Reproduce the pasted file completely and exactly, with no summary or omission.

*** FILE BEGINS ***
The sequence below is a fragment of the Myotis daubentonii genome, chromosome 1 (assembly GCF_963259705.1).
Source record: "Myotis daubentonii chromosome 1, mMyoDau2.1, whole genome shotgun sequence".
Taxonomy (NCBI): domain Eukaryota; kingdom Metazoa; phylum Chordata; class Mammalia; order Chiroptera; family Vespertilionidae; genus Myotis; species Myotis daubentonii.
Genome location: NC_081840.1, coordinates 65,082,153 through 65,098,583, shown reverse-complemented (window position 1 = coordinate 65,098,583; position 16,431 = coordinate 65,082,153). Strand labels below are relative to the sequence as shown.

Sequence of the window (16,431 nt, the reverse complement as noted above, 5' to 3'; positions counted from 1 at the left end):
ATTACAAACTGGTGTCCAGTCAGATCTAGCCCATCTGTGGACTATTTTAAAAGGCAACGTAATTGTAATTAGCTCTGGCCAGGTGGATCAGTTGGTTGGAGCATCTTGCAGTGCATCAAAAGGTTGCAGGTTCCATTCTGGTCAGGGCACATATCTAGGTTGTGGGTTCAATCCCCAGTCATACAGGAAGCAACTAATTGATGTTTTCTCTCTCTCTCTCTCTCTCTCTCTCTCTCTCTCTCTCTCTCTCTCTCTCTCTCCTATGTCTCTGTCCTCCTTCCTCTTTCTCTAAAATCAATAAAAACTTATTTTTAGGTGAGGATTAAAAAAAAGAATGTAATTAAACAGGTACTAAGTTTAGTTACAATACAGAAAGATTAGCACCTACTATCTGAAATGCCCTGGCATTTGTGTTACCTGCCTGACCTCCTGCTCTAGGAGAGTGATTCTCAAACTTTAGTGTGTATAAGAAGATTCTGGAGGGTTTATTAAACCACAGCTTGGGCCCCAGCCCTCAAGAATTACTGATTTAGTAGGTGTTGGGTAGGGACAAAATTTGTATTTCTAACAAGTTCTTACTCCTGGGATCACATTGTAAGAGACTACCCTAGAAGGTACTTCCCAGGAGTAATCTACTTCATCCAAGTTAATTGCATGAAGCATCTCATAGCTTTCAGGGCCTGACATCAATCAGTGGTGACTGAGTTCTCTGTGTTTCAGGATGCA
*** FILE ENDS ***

The sequence below is a fragment of the Myotis daubentonii genome, chromosome 1 (assembly GCF_963259705.1).
Source record: "Myotis daubentonii chromosome 1, mMyoDau2.1, whole genome shotgun sequence".
Taxonomy (NCBI): domain Eukaryota; kingdom Metazoa; phylum Chordata; class Mammalia; order Chiroptera; family Vespertilionidae; genus Myotis; species Myotis daubentonii.
Genome location: NC_081840.1, coordinates 65,082,153 through 65,098,583, shown reverse-complemented (window position 1 = coordinate 65,098,583; position 16,431 = coordinate 65,082,153). Strand labels below are relative to the sequence as shown.

Sequence of the window (16,431 nt, the reverse complement as noted above, 5' to 3'; positions counted from 1 at the left end):
ATTACAAACTGGTGTCCAGTCAGATCTAGCCCATCTGTGGACTATTTTAAAAGGCAACGTAATTGTAATTAGCTCTGGCCAGGTGGATCAGTTGGTTGGAGCATCTTGCAGTGCATCAAAAGGTTGCAGGTTCCATTCTGGTCAGGGCACATATCTAGGTTGTGGGTTCAATCCCCAGTCATACAGGAAGCAACTAATTGATGTTTTCTCTCTCTCTCTCTCTCTCTCTCTCTCTCTCTCTCTCTCTCTCTCTCTCTCTCCTATGTCTCTGTCCTCCTTCCTCTTTCTCTAAAATCAATAAAAACTTATTTTTAGGTGAGGATTAAAAAAAAGAATGTAATTAAACAGGTACTAAGTTTAGTTACAATACAGAAAGATTAGCACCTACTATCTGAAATGCCCTGGCATTTGTGTTACCTGCCTGACCTCCTGCTCTAGGAGAGTGATTCTCAAACTTTAGTGTGTATAAGAAGATTCTGGAGGGTTTATTAAACCACAGCTTGGGCCCCAGCCCTCAAGAATTACTGATTTAGTAGGTGTTGGGTAGGGACAAAATTTGTATTTCTAACAAGTTCTTACTCCTGGGATCACATTGTAAGAGACTACCCTAGAAGGTACTTCCCAGGAGTAATCTACTTCATCCAAGTTAATTGCATGAAGCATCTCATAGCTTTCAGGGCCTGACATCAATCAGTGGTGACTGAGTTCTCTGTGTTTCAGGATGCA